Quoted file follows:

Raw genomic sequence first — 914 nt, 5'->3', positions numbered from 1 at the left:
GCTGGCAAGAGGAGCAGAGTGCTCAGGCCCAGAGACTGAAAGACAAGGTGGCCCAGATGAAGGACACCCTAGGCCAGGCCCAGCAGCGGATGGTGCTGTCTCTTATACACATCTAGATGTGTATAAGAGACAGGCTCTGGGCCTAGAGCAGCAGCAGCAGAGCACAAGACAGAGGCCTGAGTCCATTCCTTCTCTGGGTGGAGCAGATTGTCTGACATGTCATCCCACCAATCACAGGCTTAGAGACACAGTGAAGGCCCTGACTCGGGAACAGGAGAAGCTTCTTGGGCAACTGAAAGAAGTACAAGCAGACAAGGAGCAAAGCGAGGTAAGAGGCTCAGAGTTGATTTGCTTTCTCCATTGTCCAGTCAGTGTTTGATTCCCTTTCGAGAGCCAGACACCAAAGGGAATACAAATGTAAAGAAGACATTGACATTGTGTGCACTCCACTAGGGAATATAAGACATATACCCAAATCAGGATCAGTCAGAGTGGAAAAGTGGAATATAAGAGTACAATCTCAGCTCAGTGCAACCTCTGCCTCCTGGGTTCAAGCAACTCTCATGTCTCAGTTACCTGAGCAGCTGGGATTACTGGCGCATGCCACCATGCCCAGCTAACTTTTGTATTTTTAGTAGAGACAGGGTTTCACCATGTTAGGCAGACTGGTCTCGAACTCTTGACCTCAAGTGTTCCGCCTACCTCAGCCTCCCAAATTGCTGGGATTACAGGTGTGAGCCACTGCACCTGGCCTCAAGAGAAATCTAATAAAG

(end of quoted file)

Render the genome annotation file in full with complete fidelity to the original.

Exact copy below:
Raw genomic sequence first — 914 nt, 5'->3', positions numbered from 1 at the left:
GCTGGCAAGAGGAGCAGAGTGCTCAGGCCCAGAGACTGAAAGACAAGGTGGCCCAGATGAAGGACACCCTAGGCCAGGCCCAGCAGCGGATGGTGCTGTCTCTTATACACATCTAGATGTGTATAAGAGACAGGCTCTGGGCCTAGAGCAGCAGCAGCAGAGCACAAGACAGAGGCCTGAGTCCATTCCTTCTCTGGGTGGAGCAGATTGTCTGACATGTCATCCCACCAATCACAGGCTTAGAGACACAGTGAAGGCCCTGACTCGGGAACAGGAGAAGCTTCTTGGGCAACTGAAAGAAGTACAAGCAGACAAGGAGCAAAGCGAGGTAAGAGGCTCAGAGTTGATTTGCTTTCTCCATTGTCCAGTCAGTGTTTGATTCCCTTTCGAGAGCCAGACACCAAAGGGAATACAAATGTAAAGAAGACATTGACATTGTGTGCACTCCACTAGGGAATATAAGACATATACCCAAATCAGGATCAGTCAGAGTGGAAAAGTGGAATATAAGAGTACAATCTCAGCTCAGTGCAACCTCTGCCTCCTGGGTTCAAGCAACTCTCATGTCTCAGTTACCTGAGCAGCTGGGATTACTGGCGCATGCCACCATGCCCAGCTAACTTTTGTATTTTTAGTAGAGACAGGGTTTCACCATGTTAGGCAGACTGGTCTCGAACTCTTGACCTCAAGTGTTCCGCCTACCTCAGCCTCCCAAATTGCTGGGATTACAGGTGTGAGCCACTGCACCTGGCCTCAAGAGAAATCTAATAAAG